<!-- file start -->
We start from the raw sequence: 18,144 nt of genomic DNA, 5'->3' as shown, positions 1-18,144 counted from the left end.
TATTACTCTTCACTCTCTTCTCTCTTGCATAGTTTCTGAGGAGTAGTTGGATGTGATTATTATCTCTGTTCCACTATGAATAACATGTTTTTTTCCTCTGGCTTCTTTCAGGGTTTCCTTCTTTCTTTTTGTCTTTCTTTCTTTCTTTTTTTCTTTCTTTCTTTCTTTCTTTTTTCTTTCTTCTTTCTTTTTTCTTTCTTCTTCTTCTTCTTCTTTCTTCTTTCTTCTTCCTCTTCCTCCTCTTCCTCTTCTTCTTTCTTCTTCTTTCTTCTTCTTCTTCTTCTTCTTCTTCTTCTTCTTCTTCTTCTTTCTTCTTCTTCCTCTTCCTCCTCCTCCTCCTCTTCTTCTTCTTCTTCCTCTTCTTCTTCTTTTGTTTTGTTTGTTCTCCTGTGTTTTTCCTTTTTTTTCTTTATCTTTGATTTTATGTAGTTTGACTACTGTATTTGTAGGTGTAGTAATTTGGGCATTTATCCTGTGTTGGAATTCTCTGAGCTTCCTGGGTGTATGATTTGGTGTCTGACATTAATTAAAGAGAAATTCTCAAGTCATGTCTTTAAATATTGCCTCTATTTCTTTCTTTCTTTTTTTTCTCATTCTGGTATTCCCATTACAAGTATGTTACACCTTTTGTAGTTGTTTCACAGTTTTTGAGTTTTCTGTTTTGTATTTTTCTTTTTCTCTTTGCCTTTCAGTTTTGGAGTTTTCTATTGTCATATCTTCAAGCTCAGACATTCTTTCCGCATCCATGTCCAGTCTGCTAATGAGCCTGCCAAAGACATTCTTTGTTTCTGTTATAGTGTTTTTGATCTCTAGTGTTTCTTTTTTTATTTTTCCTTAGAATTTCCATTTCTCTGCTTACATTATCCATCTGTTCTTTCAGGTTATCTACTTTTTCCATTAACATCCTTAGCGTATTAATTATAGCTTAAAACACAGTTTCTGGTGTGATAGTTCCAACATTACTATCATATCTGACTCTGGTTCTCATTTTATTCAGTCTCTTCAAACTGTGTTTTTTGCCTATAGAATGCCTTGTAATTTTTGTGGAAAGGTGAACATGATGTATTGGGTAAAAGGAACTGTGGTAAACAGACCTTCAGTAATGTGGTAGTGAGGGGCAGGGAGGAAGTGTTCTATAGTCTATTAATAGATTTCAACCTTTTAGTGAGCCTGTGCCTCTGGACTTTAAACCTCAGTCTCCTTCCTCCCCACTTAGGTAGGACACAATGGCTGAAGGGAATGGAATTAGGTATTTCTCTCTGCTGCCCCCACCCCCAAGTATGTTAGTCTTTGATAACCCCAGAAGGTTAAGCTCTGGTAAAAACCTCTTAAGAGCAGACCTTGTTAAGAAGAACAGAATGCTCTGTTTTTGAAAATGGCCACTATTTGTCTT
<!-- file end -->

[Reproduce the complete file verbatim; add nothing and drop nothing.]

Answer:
We start from the raw sequence: 18,144 nt of genomic DNA, 5'->3' as shown, positions 1-18,144 counted from the left end.
TATTACTCTTCACTCTCTTCTCTCTTGCATAGTTTCTGAGGAGTAGTTGGATGTGATTATTATCTCTGTTCCACTATGAATAACATGTTTTTTTCCTCTGGCTTCTTTCAGGGTTTCCTTCTTTCTTTTTGTCTTTCTTTCTTTCTTTTTTTCTTTCTTTCTTTCTTTCTTTTTTCTTTCTTCTTTCTTTTTTCTTTCTTCTTCTTCTTCTTCTTTCTTCTTTCTTCTTCCTCTTCCTCCTCTTCCTCTTCTTCTTTCTTCTTCTTTCTTCTTCTTCTTCTTCTTCTTCTTCTTCTTCTTCTTCTTCTTTCTTCTTCTTCCTCTTCCTCCTCCTCCTCCTCTTCTTCTTCTTCTTCCTCTTCTTCTTCTTTTGTTTTGTTTGTTCTCCTGTGTTTTTCCTTTTTTTTCTTTATCTTTGATTTTATGTAGTTTGACTACTGTATTTGTAGGTGTAGTAATTTGGGCATTTATCCTGTGTTGGAATTCTCTGAGCTTCCTGGGTGTATGATTTGGTGTCTGACATTAATTAAAGAGAAATTCTCAAGTCATGTCTTTAAATATTGCCTCTATTTCTTTCTTTCTTTTTTTTCTCATTCTGGTATTCCCATTACAAGTATGTTACACCTTTTGTAGTTGTTTCACAGTTTTTGAGTTTTCTGTTTTGTATTTTTCTTTTTCTCTTTGCCTTTCAGTTTTGGAGTTTTCTATTGTCATATCTTCAAGCTCAGACATTCTTTCCGCATCCATGTCCAGTCTGCTAATGAGCCTGCCAAAGACATTCTTTGTTTCTGTTATAGTGTTTTTGATCTCTAGTGTTTCTTTTTTTATTTTTCCTTAGAATTTCCATTTCTCTGCTTACATTATCCATCTGTTCTTTCAGGTTATCTACTTTTTCCATTAACATCCTTAGCGTATTAATTATAGCTTAAAACACAGTTTCTGGTGTGATAGTTCCAACATTACTATCATATCTGACTCTGGTTCTCATTTTATTCAGTCTCTTCAAACTGTGTTTTTTGCCTATAGAATGCCTTGTAATTTTTGTGGAAAGGTGAACATGATGTATTGGGTAAAAGGAACTGTGGTAAACAGACCTTCAGTAATGTGGTAGTGAGGGGCAGGGAGGAAGTGTTCTATAGTCTATTAATAGATTTCAACCTTTTAGTGAGCCTGTGCCTCTGGACTTTAAACCTCAGTCTCCTTCCTCCCCACTTAGGTAGGACACAATGGCTGAAGGGAATGGAATTAGGTATTTCTCTCTGCTGCCCCCACCCCCAAGTATGTTAGTCTTTGATAACCCCAGAAGGTTAAGCTCTGGTAAAAACCTCTTAAGAGCAGACCTTGTTAAGAAGAACAGAATGCTCTGTTTTTGAAAATGGCCACTATTTGTCTT